We found a variety of code faults from our static analysis. The majority of faults common to each of the models are due to unused code or implicit type manipulation. From what we know of the construction of the models, there is good reason to believe that many of these faults are the result of acknowledged design choices -- most significantly are those that allow for the flexible configuration of the models. Of course, without additional study, it is not unknown whether the faults we have uncovered point to weaknesses in the code that result in operational failures, or generally, what the impact is of these faults on model development and use. [Emphaisi added.]

And in describing possible threats to the validity of his thesis, Jon writes:
We do not yet understand enough about the different types of climate modelling organisations to hope to make any principled sampling of climate models that would have any power to generalize. [Emphaisis added.] Nevertheless, since we used convenience and snowball sampling to find modelling centres to participate in our study we are particularly open to several biases [10]. For example:

* Modelling centres willing to participant in a study on software quality may be more concerned with software quality themselves;

* Modelling centres which openly publish their climate model code and project artifacts may be also be more concerned with software quality;

In addition, our selection of comparator projects was equally undisciplined. We simply choose projects that were open-source, and that were large enough and well-known enough to provide an intuitive, but by no means rigorous, check against the analysis of the climate models. We have also chosen to include a model component, from centre C1, amongst the GCMs from the other centres we analysed. Even though this particular model component is developed as an independent project it is not clear to what extent it is comparable to a full GCM.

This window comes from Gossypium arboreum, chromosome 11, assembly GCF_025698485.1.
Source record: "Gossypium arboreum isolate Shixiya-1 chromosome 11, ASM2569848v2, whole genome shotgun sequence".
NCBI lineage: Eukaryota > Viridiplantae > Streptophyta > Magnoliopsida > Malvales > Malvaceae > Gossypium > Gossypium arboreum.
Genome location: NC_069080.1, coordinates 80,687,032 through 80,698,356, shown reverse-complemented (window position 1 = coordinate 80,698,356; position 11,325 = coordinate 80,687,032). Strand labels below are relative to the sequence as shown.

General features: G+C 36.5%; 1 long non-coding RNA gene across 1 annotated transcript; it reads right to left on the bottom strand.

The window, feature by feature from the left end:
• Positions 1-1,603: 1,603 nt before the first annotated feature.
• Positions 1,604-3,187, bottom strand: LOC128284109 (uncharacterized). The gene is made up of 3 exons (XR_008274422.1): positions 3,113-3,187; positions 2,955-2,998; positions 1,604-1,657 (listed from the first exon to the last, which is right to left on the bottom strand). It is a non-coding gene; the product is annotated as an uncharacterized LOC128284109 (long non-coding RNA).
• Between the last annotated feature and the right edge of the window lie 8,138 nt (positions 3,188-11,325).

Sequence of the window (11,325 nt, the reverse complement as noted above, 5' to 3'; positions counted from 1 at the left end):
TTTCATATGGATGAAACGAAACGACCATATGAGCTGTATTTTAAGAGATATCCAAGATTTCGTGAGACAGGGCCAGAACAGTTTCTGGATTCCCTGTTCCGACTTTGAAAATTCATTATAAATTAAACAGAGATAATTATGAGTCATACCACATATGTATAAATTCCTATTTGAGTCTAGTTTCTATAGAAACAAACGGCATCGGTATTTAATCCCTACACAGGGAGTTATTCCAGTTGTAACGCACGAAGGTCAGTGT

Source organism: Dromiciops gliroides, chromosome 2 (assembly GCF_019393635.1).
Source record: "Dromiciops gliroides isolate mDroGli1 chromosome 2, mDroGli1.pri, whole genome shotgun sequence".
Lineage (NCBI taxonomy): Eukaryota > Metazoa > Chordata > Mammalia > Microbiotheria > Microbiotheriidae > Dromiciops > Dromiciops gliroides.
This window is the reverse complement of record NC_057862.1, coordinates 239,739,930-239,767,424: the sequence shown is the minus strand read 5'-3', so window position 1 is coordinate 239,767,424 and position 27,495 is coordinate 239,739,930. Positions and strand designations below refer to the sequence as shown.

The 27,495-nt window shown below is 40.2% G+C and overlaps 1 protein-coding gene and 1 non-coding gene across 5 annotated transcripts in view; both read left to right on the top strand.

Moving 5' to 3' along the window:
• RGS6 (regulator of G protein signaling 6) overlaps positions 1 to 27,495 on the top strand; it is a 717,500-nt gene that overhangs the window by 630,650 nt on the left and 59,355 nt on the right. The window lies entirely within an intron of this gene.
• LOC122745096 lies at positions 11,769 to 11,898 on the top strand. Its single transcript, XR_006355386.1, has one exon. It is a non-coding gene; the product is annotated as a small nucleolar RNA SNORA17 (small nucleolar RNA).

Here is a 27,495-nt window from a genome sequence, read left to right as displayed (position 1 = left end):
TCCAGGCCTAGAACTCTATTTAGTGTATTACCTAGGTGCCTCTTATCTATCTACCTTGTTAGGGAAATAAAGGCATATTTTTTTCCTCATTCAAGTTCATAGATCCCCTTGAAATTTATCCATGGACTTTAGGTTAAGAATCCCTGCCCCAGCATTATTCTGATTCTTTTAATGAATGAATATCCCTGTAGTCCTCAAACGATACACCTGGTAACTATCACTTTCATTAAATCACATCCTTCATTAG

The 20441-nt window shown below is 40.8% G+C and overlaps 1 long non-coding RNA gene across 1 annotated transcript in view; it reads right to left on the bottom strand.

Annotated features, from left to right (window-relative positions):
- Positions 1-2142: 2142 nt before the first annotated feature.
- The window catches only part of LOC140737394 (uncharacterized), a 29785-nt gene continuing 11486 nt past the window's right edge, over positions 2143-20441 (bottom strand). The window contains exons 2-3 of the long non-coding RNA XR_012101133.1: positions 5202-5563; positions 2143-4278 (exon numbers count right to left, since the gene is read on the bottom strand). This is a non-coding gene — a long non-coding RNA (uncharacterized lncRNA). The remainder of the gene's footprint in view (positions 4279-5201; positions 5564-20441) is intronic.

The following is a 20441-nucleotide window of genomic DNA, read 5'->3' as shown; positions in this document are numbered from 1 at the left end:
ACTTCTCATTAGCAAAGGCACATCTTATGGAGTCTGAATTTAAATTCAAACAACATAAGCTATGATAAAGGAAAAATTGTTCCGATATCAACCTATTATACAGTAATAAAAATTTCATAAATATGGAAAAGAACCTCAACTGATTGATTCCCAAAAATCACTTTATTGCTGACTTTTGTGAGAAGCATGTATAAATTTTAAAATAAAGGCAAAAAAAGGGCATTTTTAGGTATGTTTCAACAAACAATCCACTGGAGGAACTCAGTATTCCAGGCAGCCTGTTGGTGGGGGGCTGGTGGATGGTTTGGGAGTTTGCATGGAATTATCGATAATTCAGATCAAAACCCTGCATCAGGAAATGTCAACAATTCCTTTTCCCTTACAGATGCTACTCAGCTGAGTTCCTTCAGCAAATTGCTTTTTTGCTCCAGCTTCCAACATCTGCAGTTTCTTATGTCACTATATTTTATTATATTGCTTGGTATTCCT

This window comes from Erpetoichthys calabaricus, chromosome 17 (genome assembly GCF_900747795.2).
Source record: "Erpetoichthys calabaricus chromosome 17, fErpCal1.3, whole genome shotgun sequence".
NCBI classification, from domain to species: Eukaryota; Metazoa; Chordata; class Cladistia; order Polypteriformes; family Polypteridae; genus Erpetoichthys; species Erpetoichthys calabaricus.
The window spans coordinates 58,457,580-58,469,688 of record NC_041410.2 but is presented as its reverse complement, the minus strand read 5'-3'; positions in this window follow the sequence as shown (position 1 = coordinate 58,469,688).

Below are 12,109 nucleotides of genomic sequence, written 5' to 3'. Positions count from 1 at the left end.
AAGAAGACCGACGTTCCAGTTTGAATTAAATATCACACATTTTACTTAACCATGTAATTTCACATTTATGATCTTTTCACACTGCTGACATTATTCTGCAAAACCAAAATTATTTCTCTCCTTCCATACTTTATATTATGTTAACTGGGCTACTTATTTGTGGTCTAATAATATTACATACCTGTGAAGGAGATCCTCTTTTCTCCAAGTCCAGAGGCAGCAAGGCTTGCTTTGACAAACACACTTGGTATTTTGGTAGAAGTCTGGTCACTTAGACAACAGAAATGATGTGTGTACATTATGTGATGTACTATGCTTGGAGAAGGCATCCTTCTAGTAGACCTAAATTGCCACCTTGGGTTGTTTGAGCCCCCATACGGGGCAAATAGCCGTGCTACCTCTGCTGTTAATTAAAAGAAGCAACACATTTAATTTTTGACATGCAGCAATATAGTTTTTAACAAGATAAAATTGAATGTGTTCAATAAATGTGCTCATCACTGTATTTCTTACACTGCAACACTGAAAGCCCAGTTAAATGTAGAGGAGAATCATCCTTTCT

Our choice to use defect density and static analysis as quality indicators was made largely because we had existing publications to compare our results with, not because we felt these techniques are necessarily good indicators. Furthermore, whilst gauging software quality is known to be tricky and subjective, most sources suggest that it can only accurately be done by considering a wide range of quality indicators [21, 3, 1, 17]. Thus, at best, our study can only hope to present a very limited view of software quality. [Emphasis added.]

Thus, "there are a bunch of reasons" why Easterbrook's statement "may well be meaningless".